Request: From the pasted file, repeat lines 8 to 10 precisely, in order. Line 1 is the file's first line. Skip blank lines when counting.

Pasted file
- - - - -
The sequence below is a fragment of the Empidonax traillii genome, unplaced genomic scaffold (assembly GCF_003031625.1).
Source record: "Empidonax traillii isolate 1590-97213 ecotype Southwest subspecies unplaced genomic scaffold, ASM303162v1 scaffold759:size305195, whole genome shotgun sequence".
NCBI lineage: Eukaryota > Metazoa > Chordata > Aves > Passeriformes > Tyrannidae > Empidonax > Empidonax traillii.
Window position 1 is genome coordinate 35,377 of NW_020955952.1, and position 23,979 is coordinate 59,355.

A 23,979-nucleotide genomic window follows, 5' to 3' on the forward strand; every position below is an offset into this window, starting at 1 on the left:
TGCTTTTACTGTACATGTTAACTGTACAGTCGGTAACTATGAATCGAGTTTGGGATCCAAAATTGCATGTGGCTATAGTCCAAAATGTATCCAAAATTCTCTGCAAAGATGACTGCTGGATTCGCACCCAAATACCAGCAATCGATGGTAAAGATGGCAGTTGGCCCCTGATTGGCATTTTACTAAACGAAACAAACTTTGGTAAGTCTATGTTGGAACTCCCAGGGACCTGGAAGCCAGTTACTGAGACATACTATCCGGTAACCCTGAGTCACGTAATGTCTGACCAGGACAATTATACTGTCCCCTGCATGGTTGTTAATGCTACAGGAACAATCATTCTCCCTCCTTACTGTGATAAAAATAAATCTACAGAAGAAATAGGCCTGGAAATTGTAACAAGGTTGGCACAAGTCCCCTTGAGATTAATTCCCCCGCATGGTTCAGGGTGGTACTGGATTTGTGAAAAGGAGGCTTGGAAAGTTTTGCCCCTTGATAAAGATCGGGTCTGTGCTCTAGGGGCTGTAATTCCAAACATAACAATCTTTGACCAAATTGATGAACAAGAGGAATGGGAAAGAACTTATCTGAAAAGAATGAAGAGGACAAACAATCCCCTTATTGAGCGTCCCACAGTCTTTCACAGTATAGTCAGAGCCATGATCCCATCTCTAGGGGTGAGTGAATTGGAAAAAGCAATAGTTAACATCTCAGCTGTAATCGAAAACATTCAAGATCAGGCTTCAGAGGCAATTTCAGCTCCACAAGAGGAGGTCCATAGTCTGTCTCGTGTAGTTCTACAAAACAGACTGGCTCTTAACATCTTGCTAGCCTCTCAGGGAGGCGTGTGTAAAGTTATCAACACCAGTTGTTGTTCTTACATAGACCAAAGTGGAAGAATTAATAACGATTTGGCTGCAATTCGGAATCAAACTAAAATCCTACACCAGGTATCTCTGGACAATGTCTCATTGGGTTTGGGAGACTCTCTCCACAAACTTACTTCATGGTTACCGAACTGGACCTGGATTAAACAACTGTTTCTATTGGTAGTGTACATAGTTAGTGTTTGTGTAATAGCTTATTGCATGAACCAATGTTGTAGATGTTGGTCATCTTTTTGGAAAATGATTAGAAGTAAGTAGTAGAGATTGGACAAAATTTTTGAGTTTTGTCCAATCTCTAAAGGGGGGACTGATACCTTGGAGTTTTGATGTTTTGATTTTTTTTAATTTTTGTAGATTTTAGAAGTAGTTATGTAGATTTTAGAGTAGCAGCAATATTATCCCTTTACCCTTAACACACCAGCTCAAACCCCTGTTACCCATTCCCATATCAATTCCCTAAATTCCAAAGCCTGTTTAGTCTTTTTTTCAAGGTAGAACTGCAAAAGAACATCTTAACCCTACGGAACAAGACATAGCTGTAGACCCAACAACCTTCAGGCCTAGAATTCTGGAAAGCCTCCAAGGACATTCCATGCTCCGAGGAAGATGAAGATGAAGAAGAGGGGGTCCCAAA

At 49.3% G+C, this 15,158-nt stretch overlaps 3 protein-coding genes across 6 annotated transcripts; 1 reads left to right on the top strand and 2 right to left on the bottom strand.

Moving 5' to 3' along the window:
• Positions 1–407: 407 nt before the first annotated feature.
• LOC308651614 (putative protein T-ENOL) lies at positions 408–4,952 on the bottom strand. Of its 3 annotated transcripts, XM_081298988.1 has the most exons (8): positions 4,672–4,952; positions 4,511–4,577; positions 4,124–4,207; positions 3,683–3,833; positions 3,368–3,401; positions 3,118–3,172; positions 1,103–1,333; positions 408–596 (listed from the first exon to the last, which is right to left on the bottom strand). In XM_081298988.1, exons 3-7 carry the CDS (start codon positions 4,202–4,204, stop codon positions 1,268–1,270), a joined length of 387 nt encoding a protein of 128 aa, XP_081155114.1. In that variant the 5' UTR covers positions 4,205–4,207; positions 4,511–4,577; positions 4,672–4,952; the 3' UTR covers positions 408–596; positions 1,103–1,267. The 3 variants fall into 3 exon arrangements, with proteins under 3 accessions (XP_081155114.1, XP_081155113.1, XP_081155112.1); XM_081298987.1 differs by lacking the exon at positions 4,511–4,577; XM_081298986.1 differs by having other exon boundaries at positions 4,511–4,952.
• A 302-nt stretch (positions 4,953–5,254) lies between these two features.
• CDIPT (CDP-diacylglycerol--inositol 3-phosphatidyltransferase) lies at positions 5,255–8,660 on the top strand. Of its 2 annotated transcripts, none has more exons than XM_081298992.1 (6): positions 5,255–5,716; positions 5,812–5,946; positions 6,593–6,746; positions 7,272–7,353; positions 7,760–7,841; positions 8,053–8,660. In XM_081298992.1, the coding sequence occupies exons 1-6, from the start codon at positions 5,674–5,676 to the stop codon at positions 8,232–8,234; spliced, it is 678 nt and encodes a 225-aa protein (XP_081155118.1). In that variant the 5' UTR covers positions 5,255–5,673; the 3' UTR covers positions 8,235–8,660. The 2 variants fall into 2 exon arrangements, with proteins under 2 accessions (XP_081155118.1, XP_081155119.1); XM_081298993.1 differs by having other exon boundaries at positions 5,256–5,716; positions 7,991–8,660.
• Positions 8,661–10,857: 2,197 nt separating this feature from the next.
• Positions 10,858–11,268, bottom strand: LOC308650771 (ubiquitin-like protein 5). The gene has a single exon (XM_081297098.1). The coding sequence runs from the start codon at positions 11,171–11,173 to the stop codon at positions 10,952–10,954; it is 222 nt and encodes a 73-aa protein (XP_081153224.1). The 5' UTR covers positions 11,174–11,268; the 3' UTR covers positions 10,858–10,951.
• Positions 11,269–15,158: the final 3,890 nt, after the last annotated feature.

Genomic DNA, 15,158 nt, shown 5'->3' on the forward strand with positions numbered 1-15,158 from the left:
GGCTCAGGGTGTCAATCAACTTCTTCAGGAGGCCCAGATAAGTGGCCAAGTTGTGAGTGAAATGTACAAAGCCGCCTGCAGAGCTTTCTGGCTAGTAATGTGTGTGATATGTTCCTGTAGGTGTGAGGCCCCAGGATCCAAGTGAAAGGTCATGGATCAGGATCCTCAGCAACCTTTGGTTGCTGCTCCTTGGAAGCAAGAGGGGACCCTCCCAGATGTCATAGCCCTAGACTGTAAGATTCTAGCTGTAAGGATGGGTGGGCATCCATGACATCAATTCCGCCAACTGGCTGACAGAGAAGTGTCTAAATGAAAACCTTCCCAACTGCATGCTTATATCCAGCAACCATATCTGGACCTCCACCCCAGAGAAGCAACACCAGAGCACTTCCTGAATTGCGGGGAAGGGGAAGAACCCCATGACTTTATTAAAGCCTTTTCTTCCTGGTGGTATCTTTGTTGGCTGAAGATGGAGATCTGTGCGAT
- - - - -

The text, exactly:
Moving 5' to 3' along the window:
• Positions 1–407: 407 nt before the first annotated feature.
• LOC308651614 (putative protein T-ENOL) lies at positions 408–4,952 on the bottom strand. Of its 3 annotated transcripts, XM_081298988.1 has the most exons (8): positions 4,672–4,952; positions 4,511–4,577; positions 4,124–4,207; positions 3,683–3,833; positions 3,368–3,401; positions 3,118–3,172; positions 1,103–1,333; positions 408–596 (listed from the first exon to the last, which is right to left on the bottom strand). In XM_081298988.1, exons 3-7 carry the CDS (start codon positions 4,202–4,204, stop codon positions 1,268–1,270), a joined length of 387 nt encoding a protein of 128 aa, XP_081155114.1. In that variant the 5' UTR covers positions 4,205–4,207; positions 4,511–4,577; positions 4,672–4,952; the 3' UTR covers positions 408–596; positions 1,103–1,267. The 3 variants fall into 3 exon arrangements, with proteins under 3 accessions (XP_081155114.1, XP_081155113.1, XP_081155112.1); XM_081298987.1 differs by lacking the exon at positions 4,511–4,577; XM_081298986.1 differs by having other exon boundaries at positions 4,511–4,952.